Wednesday, January 19

Culture

The art of thriving: Embracing challenges through art

The art of thriving: Embracing challenges through art

Culture
by THERIZ LIZEL R. SILVANO THE PREVIOUS years of isolation may have brought Filipinos time to ponder new realizations and meaning in their lives. In those years, the presence of anxiety and fear were felt in different situations. Their despondency may be caused by pandemic adversaries: sickness, death of a loved one, political chaos, financial distress, or mental illness. However, human beings also have the capacity to overcome these challenges. This was visualized by Jayson Cortez in his art exhibit titled ‘Revisioning The Breakout After Despondency.’ Cortez, whose collection centers on victory and growth amid struggles, shared how he became optimistic despite his own familial challenges. “I think it’s so important to be optimistic during these times. That’s the baby step
21 Notable Stories of 2021

21 Notable Stories of 2021

Culture
The Flame recaps 21 highlights of the second pandemic year: 1. Delta and Omicron variants spook Filipinos The Delta and Omicron variants were among the new COVID-19 variants that spread more quickly than other strains. The first Omicron variant cases in the Philippines were detected from two incoming travelers, a returning overseas Filipino from Japan and a Nigerian national. The World Health Organization classified Omicron as a variant of concern after discovering that it has several mutations that could affect the transmissibility of the virus and the severity of the disease. 2. Candidates file COC for 2022 polls Filipinos started to feel the heated election season when aspirants for national and local elective posts for next year’s polls filed their certificates of c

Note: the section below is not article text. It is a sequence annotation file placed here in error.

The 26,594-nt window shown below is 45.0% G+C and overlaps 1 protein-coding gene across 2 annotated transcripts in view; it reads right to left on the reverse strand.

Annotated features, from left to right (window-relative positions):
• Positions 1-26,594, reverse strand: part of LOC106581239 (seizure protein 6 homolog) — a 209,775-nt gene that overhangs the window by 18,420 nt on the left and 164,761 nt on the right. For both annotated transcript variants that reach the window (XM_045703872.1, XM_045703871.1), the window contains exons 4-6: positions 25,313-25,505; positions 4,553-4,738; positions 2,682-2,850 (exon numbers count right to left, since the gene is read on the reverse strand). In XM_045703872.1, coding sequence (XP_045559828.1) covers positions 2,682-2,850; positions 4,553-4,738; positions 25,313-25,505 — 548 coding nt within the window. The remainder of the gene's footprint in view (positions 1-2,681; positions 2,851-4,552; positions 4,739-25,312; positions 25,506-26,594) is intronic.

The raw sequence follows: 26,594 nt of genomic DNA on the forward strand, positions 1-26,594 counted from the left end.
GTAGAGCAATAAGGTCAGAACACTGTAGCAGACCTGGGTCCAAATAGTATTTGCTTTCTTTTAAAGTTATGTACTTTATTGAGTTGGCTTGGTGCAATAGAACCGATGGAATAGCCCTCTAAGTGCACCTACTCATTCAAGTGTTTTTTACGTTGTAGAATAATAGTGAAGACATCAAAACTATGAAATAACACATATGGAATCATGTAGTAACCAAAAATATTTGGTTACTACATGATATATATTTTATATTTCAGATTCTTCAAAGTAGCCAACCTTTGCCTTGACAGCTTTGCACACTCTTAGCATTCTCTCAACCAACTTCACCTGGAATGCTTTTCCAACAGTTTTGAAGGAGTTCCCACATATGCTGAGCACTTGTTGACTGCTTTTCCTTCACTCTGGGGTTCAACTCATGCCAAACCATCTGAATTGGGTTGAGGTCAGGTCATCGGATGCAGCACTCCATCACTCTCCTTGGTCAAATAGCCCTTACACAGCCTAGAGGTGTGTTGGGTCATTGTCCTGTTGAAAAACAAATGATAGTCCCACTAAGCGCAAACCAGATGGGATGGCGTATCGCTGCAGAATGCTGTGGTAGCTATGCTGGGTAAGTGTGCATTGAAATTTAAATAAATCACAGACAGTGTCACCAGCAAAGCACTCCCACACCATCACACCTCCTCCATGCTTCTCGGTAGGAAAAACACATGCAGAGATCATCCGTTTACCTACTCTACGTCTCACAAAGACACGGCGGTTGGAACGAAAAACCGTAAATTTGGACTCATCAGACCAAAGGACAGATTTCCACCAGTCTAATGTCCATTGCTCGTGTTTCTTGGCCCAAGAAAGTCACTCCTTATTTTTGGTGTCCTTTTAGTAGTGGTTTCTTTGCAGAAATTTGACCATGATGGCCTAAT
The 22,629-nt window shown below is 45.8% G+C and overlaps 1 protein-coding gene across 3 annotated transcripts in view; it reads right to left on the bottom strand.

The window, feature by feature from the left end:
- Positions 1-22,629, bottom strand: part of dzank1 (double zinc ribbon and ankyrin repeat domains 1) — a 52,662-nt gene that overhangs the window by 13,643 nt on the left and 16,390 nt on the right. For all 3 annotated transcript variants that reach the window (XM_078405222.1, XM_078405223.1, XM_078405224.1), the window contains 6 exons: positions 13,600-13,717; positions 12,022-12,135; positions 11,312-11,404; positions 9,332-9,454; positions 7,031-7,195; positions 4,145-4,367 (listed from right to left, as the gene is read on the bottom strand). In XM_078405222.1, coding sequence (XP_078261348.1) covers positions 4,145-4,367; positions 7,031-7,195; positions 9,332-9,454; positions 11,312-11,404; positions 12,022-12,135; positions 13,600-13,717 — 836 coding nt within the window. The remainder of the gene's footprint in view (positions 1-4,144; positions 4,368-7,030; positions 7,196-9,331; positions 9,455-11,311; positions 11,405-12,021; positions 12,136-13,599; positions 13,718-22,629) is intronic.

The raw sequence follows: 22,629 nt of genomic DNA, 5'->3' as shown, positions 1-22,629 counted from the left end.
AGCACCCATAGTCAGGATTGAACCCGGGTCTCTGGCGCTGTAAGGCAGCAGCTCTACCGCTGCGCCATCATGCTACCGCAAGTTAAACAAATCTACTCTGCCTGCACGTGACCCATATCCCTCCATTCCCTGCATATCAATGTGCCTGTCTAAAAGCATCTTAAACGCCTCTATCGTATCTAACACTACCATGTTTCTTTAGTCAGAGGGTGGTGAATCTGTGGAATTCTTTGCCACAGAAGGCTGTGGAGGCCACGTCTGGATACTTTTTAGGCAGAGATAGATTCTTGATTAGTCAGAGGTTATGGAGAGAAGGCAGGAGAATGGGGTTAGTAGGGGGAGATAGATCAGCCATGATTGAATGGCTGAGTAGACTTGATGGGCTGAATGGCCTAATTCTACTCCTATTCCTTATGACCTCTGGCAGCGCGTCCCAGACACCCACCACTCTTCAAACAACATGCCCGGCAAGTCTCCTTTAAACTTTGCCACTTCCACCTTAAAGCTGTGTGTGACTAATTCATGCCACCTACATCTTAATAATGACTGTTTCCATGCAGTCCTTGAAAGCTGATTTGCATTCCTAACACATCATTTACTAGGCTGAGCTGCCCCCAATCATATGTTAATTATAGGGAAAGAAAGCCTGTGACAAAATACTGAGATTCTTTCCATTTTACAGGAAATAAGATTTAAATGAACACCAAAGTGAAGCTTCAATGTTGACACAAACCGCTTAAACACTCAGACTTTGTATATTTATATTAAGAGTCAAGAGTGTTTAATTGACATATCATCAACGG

Enliven the Christmas spirit with resourceful decorations

Enliven the Christmas spirit with resourceful decorations

Culture
by JOHN PATRICK A. MAGNO RANARA THE START of Paskuhan is usually marked by the illuminating of Christmas decorations.  From glittering lights and intricate ornaments to the towering Christmas tree in the University’s grandstand, these decorations are what make the Paskuhan event more enjoyable, said Andrew Joseph Chanco, a Theology instructor. “The different themes of the decorations displayed around the campus make the people feel the vibes of the Christmas season [...] it makes the Thomasian experience more memorable,'' he told The Flame. Unfortunately, the COVID-19 pandemic struck, and for two long years, Thomasian students were unable to delight in the University’s decorations.  Despite this stress-filled situation, it’s not too late to enliven the Christmas spirit. You
Thomasian tales: Flashbacks on pre-pandemic Paskuhan moments

Thomasian tales: Flashbacks on pre-pandemic Paskuhan moments

Culture
RECOGNIZED as the most anticipated annual event for every Thomasian since 1991, the University's Paskuhan marks its 30th year with the theme ‘The Pilgrimage: Our road through trials, our road through triumph.’ The University invites Thomasians in its second virtual Paskuhan this year. The chief-of-staff of the University of Santo Tomas - Central Student Council Gilbert Estropia Jr. said that last year’s Paskuhan presented recordings of programs but the performances this year will be live on-site. “The University is really trying their best to produce programs that Thomasians will enjoy, but this year’s Paskuhan, we made it a point to make it on-site, where the bands and the production will perform live on campus,” Estropia told The Flame. Let’s look back on some of the favorit
Start a fruitful Christmas season with fruity drinks and desserts

Start a fruitful Christmas season with fruity drinks and desserts

Culture
by JOHN PATRICK R. MAGNO RANARA and THEA ANDREA C. MAGUERIANO A BOWL of fruits on a center table of a typical Filipino dining room not only adds vibrant colors to one's home but also becomes part of the Filipino food culture. In this time of yuletide season, fruits become staples of Filipino favorites, including buko salad, halo-halo, and even pineapples in macaroni salad. But if you do not know how to prepare this kind of delicacy, you can always opt to order healthy options for fruity desserts instead. A sweet and savory prism in a cup Despite being a Singaporean dessert shop, Nine Fresh guarantees that its fruit bowl menu will satisfy Pinoys’ sweet cravings. It is generous with its toppings of over 20 choices of beans, jellies, and black pearls. Its ingredients are